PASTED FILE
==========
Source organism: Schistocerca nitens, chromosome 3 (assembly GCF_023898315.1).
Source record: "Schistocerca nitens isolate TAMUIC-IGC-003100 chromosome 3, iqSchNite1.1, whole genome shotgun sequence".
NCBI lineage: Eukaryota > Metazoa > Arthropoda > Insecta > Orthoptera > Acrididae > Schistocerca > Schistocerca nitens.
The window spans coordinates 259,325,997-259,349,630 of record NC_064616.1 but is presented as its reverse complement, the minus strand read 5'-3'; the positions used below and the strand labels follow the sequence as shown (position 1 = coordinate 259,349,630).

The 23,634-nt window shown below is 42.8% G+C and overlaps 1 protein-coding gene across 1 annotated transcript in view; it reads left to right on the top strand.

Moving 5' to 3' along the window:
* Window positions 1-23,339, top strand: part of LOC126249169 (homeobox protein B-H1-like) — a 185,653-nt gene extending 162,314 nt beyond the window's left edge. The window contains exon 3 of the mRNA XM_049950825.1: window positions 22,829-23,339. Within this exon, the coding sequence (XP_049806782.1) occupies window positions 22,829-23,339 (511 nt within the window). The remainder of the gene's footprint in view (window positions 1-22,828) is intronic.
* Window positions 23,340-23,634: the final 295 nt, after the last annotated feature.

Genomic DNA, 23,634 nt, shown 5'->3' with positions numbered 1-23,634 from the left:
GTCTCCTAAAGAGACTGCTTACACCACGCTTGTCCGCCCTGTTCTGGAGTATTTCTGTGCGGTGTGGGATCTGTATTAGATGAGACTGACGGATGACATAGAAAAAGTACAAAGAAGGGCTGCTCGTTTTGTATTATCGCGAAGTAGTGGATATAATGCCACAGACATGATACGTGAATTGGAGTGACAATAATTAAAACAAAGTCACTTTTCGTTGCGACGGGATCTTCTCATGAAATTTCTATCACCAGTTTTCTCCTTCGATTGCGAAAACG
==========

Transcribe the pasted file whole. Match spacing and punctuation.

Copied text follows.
Source organism: Schistocerca nitens, chromosome 3 (assembly GCF_023898315.1).
Source record: "Schistocerca nitens isolate TAMUIC-IGC-003100 chromosome 3, iqSchNite1.1, whole genome shotgun sequence".
NCBI lineage: Eukaryota > Metazoa > Arthropoda > Insecta > Orthoptera > Acrididae > Schistocerca > Schistocerca nitens.
The window spans coordinates 259,325,997-259,349,630 of record NC_064616.1 but is presented as its reverse complement, the minus strand read 5'-3'; the positions used below and the strand labels follow the sequence as shown (position 1 = coordinate 259,349,630).

The 23,634-nt window shown below is 42.8% G+C and overlaps 1 protein-coding gene across 1 annotated transcript in view; it reads left to right on the top strand.

Moving 5' to 3' along the window:
* Window positions 1-23,339, top strand: part of LOC126249169 (homeobox protein B-H1-like) — a 185,653-nt gene extending 162,314 nt beyond the window's left edge. The window contains exon 3 of the mRNA XM_049950825.1: window positions 22,829-23,339. Within this exon, the coding sequence (XP_049806782.1) occupies window positions 22,829-23,339 (511 nt within the window). The remainder of the gene's footprint in view (window positions 1-22,828) is intronic.
* Window positions 23,340-23,634: the final 295 nt, after the last annotated feature.

Genomic DNA, 23,634 nt, shown 5'->3' with positions numbered 1-23,634 from the left:
GTCTCCTAAAGAGACTGCTTACACCACGCTTGTCCGCCCTGTTCTGGAGTATTTCTGTGCGGTGTGGGATCTGTATTAGATGAGACTGACGGATGACATAGAAAAAGTACAAAGAAGGGCTGCTCGTTTTGTATTATCGCGAAGTAGTGGATATAATGCCACAGACATGATACGTGAATTGGAGTGACAATAATTAAAACAAAGTCACTTTTCGTTGCGACGGGATCTTCTCATGAAATTTCTATCACCAGTTTTCTCCTTCGATTGCGAAAACG